You want things back to normal? Get vaccinated already
Conventional wisdom has it that Republican areas would be severely lagging behind the rest of the country in COVID-19 vaccinations, but that’s not proving to be the case locally.
Augusta County, which went 72.6 percent for Donald Trump in November, has a 40.3 percent rate of residents who have received at least one COVID-19 vaccine dose, not far off the 42.5 percent U.S. average and 42.9 percent average for the Commonwealth.
The fully vaccinated number in Augusta County is at 31.1 percent, which is actually ahead of the U.S. average (28.9 percent) and the state (28.7 percent).
The two local cities – Staunton (49.5 percent with at least one vaccine dose, 36.9 percent fully vaccinated) and Waynesboro (43.6 percent with at least one vaccine dose, 31.6 percent fully vaccinated) – are also tracking well.
Credit needs to go here to the hard work of the team at Augusta Health, which has been out front in leading the way toward getting our part of the Valley on the road to normalcy.
“It starts with a great team. We stood up incident command structure to help guide us and direct us through this journey. We have a phenomenal team to address a multitude of needs within our community,” said Isaac Izzillo, the director of COVID vaccination and education at Augusta Medical Group, who has been heading up the vaccination effort at Augusta Health.
The operation got up and running in a matter of weeks late last year, beginning with an effort to get team members at the hospital vaccinated, then pivoting to focus on the community at large.
Augusta Health transformed its indoor tennis courts into a vaccination clinic to allow for the ramp up, and has in recent weeks added mobile clinics to be able to reach out and connect with people challenged by travel.
“We’ve done over 40 community clinics, first and second doses, with over 4,000 fully vaccinated,” Izzillo said. “We have a strike force, a group of individuals that go out in the community, and I foresee that that’s going to ramp up as well, as less people who are going to tend to come in to our larger-scale clinic, they’re going to want that convenience, and we’re going to have to go to them.”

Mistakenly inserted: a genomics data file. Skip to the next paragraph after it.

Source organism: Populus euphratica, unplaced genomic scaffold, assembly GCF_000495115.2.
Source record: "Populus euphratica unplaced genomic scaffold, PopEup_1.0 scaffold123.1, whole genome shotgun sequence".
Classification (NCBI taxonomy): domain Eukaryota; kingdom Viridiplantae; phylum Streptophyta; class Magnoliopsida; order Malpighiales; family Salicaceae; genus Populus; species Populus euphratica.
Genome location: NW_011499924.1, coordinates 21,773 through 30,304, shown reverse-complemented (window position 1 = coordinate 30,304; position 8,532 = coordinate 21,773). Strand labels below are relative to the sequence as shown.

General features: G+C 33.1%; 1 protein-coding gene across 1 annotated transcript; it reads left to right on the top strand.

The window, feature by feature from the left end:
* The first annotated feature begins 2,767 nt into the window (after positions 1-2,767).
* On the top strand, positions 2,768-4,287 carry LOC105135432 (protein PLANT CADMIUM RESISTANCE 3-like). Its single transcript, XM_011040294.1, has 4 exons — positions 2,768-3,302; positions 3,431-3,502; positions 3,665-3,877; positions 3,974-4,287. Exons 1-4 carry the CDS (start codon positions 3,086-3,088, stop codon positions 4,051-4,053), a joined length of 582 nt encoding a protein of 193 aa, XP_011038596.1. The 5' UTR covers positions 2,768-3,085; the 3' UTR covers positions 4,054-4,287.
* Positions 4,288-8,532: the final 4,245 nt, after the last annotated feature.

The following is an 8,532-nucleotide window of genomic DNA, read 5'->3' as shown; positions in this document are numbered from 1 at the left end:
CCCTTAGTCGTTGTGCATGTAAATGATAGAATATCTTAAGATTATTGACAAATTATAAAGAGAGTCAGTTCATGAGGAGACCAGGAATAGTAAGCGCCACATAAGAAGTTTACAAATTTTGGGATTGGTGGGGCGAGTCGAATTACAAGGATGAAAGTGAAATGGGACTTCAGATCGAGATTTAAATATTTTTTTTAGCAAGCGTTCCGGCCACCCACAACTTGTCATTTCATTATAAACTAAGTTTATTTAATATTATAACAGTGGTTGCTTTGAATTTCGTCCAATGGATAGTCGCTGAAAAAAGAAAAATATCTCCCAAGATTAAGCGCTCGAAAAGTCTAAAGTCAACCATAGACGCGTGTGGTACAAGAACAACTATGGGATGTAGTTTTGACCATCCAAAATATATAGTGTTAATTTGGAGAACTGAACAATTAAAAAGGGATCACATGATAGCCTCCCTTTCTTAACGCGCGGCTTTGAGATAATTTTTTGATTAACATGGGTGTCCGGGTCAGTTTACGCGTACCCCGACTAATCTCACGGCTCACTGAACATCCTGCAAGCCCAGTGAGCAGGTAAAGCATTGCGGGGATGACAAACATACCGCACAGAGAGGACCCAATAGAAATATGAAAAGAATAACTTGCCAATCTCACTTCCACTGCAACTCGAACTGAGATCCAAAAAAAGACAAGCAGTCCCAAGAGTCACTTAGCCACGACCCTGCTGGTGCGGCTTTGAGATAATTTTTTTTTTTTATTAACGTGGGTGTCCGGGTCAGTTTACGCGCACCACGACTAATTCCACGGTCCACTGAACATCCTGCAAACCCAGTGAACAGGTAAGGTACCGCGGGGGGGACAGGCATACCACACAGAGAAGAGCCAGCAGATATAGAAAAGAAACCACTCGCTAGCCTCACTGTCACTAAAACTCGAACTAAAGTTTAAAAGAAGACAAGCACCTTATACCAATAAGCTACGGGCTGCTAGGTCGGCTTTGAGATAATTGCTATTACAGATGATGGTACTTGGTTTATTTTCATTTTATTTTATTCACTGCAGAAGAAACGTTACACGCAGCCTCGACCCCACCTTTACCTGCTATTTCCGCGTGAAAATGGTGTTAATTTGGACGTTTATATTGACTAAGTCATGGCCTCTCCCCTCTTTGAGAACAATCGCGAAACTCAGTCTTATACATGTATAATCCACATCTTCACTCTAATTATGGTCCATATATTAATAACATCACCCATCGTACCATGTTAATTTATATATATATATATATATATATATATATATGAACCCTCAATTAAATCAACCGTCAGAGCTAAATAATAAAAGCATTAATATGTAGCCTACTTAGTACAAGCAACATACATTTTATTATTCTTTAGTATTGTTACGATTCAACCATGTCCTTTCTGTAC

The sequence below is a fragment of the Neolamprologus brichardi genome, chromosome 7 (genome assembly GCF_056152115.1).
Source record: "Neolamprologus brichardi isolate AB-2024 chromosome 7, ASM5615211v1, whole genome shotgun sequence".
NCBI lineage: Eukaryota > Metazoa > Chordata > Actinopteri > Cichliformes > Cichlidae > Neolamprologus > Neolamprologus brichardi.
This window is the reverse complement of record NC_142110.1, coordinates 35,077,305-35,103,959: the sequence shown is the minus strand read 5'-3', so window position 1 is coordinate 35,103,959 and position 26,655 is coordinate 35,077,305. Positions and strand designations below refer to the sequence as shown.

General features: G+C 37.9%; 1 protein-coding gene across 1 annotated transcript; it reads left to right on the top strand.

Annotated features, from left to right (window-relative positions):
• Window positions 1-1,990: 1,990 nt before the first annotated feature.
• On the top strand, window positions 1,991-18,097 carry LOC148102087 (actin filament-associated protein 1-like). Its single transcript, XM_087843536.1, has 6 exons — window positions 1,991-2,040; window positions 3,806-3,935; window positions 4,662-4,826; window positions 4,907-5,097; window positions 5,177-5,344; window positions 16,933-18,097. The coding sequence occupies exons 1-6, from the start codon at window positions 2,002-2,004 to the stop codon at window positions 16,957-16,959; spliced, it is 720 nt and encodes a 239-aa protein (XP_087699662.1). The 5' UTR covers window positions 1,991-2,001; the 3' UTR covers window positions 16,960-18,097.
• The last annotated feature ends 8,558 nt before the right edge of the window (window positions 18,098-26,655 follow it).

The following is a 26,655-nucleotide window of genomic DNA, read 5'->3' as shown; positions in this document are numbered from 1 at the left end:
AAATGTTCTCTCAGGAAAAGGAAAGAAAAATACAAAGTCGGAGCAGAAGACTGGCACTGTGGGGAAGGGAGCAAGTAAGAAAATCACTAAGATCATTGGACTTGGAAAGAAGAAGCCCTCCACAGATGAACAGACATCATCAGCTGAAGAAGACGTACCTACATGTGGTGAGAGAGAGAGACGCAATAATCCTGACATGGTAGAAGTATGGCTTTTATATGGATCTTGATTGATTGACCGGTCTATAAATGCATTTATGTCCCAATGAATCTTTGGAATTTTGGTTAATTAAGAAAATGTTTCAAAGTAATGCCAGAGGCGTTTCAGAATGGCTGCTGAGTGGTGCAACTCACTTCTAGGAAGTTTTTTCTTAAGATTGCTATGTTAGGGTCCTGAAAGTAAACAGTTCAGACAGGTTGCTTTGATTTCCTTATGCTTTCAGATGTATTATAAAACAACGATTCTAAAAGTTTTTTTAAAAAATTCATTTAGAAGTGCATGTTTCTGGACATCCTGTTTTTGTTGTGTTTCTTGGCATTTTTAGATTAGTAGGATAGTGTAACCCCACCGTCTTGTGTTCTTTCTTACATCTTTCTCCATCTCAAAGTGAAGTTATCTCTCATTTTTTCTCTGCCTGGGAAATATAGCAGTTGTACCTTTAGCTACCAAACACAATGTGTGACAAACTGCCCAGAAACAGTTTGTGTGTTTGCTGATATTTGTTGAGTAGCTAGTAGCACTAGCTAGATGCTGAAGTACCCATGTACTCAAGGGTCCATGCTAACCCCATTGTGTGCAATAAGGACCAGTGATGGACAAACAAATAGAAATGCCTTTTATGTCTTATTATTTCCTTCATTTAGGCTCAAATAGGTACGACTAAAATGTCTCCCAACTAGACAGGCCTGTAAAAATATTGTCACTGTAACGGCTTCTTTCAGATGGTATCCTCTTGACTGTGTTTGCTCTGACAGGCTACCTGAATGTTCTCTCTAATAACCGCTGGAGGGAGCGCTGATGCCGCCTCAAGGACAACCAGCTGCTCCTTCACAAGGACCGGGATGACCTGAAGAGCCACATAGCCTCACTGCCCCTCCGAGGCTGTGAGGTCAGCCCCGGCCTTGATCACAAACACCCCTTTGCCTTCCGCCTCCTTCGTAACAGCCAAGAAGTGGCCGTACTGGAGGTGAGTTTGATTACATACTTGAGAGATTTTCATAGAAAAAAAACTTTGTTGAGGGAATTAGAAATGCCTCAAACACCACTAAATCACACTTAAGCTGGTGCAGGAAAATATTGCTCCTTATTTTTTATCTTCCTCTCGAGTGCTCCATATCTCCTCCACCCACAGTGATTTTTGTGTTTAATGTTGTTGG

The mobile clinics get vaccines to people in far-flung rural parts of the county. A new focus is on education for those for whom travel isn’t necessarily the issue.
“As we look and see who’s been vaccinated, all the people that had a great sense of urgency and really wanted to be here, they’ve been vaccinated. We really want to be able to reach out and connect with individuals and address any concerns that come in,” Izzillo said. “For so long, we waited for vaccine allocation. That was our rate limiting factor. Now we have the vaccine, we have the capacity, we’ve opened up space, our goal is to do 6,000 to 7,000 vaccinations a week. We just need them to come.”
The CDC COVID-19 dashboard update has us past the 140 million vaccination mark nationally at this writing, and as those numbers have been increasing, we’ve seen the number of new cases, hospitalizations and deaths dropping dramatically – all are at a fifth of their mid-January peak.
“Some people are still reluctant, because they think the vaccines hadn’t been tested long enough,” Izzillo said. “I strongly recommend all individuals receiving this vaccine. It’s really about listening, making them feel comfortable, having those one-on-one conversations with individuals that are on the fence.
“I couldn’t be more confident that my children have been vaccinated, you know, my friends and my family have been vaccinated. Why would I distrust a vaccine with my own kids if it wasn’t safe? I can’t say it enough. We need to get everyone vaccinated to get some normalcy in our lives.”
Story by Chris Graham